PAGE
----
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  • 1.
    Abudaya, Mohammed
    et al.
    Natl Res Ctr, Palestine.
    Ulman, Aylin
    Univ British Columbia, Canada.
    Salah, Jehad
    Minist Agr, Palestine.
    Fernando, Daniel
    Linnaeus University, Faculty of Health and Life Sciences, Department of Biology and Environmental Science. Manta Trust, UK;Blue Resources Trust, Sri Lanka.
    Wor, Catarina
    Univ British Columbia, Canada.
    di Sciara, Giuseppe Notarbartolo
    Tethys Res Inst, Italy.
    Speak of the devil ray (Mobula mobular) fishery in Gaza2018In: Reviews in Fish Biology and Fisheries, ISSN 0960-3166, E-ISSN 1573-5184, Vol. 28, no 1, p. 229-239Article in journal (Refereed)
    Abstract [en]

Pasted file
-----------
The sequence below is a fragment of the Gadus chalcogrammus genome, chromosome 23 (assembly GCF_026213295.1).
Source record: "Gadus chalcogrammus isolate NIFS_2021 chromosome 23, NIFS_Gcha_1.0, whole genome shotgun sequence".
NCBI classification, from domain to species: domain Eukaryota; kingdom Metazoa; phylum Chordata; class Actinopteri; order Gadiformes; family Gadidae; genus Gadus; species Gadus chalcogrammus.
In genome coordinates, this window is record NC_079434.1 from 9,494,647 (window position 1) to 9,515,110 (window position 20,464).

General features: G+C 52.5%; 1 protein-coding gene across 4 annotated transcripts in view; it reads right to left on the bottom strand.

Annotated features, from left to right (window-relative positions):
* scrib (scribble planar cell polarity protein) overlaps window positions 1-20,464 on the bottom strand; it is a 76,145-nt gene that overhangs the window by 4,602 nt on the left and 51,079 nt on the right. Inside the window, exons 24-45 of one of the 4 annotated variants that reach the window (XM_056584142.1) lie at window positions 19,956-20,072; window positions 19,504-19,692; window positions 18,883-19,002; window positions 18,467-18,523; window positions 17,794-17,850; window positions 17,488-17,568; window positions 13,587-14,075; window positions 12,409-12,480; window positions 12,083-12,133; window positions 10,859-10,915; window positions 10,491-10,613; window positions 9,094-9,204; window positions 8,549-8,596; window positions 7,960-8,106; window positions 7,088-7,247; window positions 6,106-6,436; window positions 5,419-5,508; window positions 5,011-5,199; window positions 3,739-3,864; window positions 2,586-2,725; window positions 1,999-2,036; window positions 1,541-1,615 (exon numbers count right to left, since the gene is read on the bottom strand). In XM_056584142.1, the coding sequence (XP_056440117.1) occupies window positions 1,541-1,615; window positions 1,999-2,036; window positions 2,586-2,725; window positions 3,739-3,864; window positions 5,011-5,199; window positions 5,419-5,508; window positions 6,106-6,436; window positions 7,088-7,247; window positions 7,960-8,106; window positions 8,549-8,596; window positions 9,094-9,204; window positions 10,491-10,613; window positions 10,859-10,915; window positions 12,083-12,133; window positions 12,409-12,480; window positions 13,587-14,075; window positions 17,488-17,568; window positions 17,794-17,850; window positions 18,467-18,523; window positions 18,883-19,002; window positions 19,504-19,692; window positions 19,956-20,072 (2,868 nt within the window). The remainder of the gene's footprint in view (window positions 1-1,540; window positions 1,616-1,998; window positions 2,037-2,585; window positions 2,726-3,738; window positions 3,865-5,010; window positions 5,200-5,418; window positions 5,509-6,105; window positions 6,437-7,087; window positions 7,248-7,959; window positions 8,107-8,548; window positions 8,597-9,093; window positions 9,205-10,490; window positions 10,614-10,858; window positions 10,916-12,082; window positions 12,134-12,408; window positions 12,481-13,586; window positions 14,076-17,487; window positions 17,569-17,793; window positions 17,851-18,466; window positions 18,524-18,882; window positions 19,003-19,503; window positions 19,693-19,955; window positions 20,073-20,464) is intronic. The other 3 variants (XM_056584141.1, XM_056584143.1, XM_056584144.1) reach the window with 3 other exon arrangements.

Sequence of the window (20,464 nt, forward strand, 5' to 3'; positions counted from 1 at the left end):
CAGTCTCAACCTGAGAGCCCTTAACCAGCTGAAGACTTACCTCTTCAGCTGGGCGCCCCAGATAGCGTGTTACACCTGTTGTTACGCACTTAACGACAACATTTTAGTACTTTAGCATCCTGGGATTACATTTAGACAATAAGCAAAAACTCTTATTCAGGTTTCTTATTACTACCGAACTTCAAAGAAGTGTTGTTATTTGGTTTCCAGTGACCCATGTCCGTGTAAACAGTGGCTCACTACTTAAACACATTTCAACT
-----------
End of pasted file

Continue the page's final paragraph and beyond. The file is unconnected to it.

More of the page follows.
Little is known about the giant devil ray (Mobula mobular), an endangered species endemic to the Mediterranean. Gaza is the only region where this species is targeted, hence, this fishery was studied to address the knowledge gap on fishery interactions, species behavior, and life-history traits. Devil rays have been frequenting this maritime area for at least the past 50 years for a short window from February to April. Landings are reported from 2005 to 2016, along with disc-width (DW) measurements for recent years. A total of 304 M. mobular (over 90% males) were landed in Gaza from 2014 to 2016, most which were mature and appeared to be mating (over 90% of males had sperm-filled claspers), providing critical insight that this area may serve as a mating ground. Yearly landings are shown here to closely match the allowed fishing distance from shore, which changes regularly, indicating that the rays are normally caught between 6 and 12 n.m. offshore. Width-weight conversion parameters are calculated for the first time for this species: a = 2.68 x 10(-6) and b = 4.39. Fresh protein drives this local fishery, as food security is a major issue. An export market for gill plates was reported intermittently, and is no longer possible due to strict trade restrictions. We highlight the lack of awareness of fishers regarding the IUCN's Red List 'Endangered' status of devil rays, and stress the urgent need for national protection of this species, particularly due to the species' very slow life-history traits and probable usage of this area as a mating ground.

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